Lateral Ankle Sprain Study Wins Best International Award
Robin Young • Wed, August 16th, 2017
This year’s Best International Paper and winner of the T. David Sisk Awards for Research Excellence is a study from Hokkaido, Japan titled: Intrinsic Risk Factors of Lateral Ankle Sprain: A Systematic Review and Meta-analysis.
The award was announced at the 2017 annual meeting of the American Orthopaedic Society of Sports Medicine (AOSSM) on July 20 in Toronto, Canada.
Lead investigator Takumi Kobayashi, Ph.D., P.T. received his award at a ceremony at the AOSSM annual meeting. Fellow co-authors, Masahiro Shida, M.S.C., P.T. and Masashi Tanaka, M.S.C., P.T. remained in Japan. All three researchers are from the Hokkaido Chitose Institute of Rehabilitation Technology, Hokkaido, Japan.
The T. David Sisk Research Awards were established in 2010 to honor the best papers submitted to Sports Health in clinical, laboratory, and international research. The winners receive a $2,500 cash prize and a plaque.
Dr. Sisk was a strong proponent of Sports Health: A Multidisciplinary Approach, and served as the Chairman of the AOSSM Medical Publishing Board of Trustees at the time when the creation of the new journal was proposed. He enthusiastically fostered the journal throughout its initial development and set the journal’s course for its current success. Dr. Sisk was a former AOSSM President, Hall of Fame inductee, and active member in the sports medicine community throughout his esteemed career. He died of cancer in July of 2009 but his legacy of teaching and collaboration continues to live on.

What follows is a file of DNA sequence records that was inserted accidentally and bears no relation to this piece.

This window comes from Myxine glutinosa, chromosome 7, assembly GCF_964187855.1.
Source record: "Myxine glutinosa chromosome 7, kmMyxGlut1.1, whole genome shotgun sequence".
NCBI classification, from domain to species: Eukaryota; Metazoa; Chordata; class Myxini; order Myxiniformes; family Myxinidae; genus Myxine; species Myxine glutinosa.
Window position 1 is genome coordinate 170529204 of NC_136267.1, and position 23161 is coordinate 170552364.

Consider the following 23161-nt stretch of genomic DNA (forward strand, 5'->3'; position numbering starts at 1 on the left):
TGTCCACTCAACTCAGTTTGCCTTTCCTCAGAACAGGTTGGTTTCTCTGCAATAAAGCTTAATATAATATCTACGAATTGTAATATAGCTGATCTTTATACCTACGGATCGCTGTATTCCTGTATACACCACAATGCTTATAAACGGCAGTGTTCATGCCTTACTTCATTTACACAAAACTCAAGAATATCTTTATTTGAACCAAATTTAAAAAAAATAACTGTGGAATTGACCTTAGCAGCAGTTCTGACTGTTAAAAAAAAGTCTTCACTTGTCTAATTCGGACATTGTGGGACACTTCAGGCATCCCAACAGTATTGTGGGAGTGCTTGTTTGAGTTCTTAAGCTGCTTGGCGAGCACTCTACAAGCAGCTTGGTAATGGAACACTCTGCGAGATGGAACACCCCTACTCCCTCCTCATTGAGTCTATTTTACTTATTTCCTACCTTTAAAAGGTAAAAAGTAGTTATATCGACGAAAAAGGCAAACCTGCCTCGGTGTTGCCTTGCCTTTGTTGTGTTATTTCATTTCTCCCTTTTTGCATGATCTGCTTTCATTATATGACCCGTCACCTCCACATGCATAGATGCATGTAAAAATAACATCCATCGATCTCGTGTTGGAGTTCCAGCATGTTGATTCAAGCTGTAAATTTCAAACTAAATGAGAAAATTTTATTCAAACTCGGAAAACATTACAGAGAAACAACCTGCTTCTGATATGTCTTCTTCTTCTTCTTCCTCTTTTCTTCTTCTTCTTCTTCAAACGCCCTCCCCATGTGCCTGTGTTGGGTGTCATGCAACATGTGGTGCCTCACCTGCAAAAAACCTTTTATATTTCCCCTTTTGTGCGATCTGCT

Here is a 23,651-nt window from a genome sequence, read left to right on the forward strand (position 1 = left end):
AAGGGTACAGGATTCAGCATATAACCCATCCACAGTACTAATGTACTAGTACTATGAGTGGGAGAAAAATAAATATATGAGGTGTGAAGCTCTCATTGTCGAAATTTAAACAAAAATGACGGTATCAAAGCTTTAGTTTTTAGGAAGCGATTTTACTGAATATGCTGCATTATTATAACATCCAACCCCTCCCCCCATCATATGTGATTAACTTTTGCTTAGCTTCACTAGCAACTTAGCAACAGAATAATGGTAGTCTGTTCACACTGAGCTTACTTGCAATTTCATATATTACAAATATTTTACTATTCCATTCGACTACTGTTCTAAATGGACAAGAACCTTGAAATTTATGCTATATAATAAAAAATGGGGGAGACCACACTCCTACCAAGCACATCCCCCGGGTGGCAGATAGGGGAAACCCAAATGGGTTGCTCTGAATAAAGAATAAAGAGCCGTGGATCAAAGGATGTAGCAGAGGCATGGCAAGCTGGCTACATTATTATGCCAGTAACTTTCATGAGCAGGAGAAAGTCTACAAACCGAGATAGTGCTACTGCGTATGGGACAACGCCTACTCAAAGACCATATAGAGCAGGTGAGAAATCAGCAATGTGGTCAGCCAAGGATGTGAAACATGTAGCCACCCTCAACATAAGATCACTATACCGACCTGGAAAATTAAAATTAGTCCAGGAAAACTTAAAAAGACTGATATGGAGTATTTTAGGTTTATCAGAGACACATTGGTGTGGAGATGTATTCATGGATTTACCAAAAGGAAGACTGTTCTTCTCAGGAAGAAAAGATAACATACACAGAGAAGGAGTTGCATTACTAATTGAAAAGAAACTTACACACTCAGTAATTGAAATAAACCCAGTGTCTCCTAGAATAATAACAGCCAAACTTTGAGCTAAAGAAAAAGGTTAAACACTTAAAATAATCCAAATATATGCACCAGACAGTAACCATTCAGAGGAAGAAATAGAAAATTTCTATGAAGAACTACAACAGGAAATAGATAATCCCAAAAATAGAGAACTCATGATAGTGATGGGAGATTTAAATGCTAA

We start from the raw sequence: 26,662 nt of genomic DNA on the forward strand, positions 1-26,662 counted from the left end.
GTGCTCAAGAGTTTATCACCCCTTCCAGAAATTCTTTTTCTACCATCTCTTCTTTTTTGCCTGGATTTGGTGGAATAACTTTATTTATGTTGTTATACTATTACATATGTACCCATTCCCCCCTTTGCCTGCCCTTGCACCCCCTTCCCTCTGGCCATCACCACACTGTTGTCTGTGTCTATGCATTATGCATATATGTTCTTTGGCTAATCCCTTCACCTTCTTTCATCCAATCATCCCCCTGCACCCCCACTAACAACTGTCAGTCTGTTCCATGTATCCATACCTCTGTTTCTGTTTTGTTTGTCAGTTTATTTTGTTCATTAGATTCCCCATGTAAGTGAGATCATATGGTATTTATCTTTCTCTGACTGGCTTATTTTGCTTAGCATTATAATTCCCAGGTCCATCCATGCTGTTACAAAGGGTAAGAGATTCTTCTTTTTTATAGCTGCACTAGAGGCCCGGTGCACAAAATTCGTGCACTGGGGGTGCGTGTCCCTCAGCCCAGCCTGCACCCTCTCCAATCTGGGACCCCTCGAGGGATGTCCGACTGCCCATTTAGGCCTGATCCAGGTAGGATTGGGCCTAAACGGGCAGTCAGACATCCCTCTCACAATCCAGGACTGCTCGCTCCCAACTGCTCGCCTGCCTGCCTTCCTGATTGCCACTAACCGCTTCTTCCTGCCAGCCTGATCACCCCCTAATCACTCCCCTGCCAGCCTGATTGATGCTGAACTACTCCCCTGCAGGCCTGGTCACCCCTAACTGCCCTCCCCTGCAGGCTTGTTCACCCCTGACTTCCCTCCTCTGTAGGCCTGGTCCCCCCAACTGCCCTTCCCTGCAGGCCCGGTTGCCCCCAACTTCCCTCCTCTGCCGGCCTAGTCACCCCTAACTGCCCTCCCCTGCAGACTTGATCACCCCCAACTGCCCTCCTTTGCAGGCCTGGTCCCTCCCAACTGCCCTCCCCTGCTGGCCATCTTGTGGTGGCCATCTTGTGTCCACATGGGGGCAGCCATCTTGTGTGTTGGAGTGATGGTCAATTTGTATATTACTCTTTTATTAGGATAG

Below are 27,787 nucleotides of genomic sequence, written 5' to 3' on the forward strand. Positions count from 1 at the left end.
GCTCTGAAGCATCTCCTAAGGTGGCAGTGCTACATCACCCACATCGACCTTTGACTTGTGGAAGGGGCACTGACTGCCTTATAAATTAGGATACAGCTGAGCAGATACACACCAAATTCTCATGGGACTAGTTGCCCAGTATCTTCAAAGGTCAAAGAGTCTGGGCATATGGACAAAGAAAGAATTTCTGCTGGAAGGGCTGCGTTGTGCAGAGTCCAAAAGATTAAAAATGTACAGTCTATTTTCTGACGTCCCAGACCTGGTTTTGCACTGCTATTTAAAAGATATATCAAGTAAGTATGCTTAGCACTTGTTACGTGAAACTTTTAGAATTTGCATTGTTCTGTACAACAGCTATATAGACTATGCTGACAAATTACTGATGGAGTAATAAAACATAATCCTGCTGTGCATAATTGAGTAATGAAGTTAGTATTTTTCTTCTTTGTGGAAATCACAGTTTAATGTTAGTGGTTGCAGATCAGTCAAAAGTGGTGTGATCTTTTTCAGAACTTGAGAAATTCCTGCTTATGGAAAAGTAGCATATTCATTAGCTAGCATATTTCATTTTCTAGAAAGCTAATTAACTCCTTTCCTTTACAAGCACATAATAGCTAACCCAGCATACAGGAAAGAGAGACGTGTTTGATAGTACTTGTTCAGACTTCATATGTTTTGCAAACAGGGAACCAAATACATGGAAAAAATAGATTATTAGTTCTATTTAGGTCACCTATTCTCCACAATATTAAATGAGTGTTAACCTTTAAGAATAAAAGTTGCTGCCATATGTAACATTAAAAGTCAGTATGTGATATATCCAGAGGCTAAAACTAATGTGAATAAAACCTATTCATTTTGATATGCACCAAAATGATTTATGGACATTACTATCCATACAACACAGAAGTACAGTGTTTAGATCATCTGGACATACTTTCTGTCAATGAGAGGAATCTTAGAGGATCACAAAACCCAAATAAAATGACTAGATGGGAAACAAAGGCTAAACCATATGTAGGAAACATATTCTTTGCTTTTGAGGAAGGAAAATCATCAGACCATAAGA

What Are the Intrinsic Risk Factors of Lateral Ankle Sprains?
This award winning paper from Japan sought to understand the risk factors for one of the most common injuries in recreational activities and competitive sports. This is not a new question. Many studies have attempted to tease out intrinsic factors that can predict lateral ankle sprains (LAS). But, as the researchers noted in their paper, no consensus has emerged regarding such predictive intrinsic factors.
Dr. Kobayashi and his team used several data sources to set up the study including MEDLINE, CINAHL, ScienceDirect, SPORTDiscus, and Cochrane Register of Clinical Trials. The computerized literature search pulled up 1,133 studies which discussed LAS intrinsic risk factors—notably, written in English.
Finally, the researchers used a modified quality index to assess the quality of the design of the papers and then used a standardized mean difference pool study outcomes.
Here is what the Kobayashi team found.
Body mass index, slow eccentric inversion strength, fast concentric plantar flexion strength, passive inversion joint position sense, and peroneus brevis reaction time were correlated with LAS and, therefore, provide physicians and trainers with, certainly, the raw material for risk factors which could predict LAS.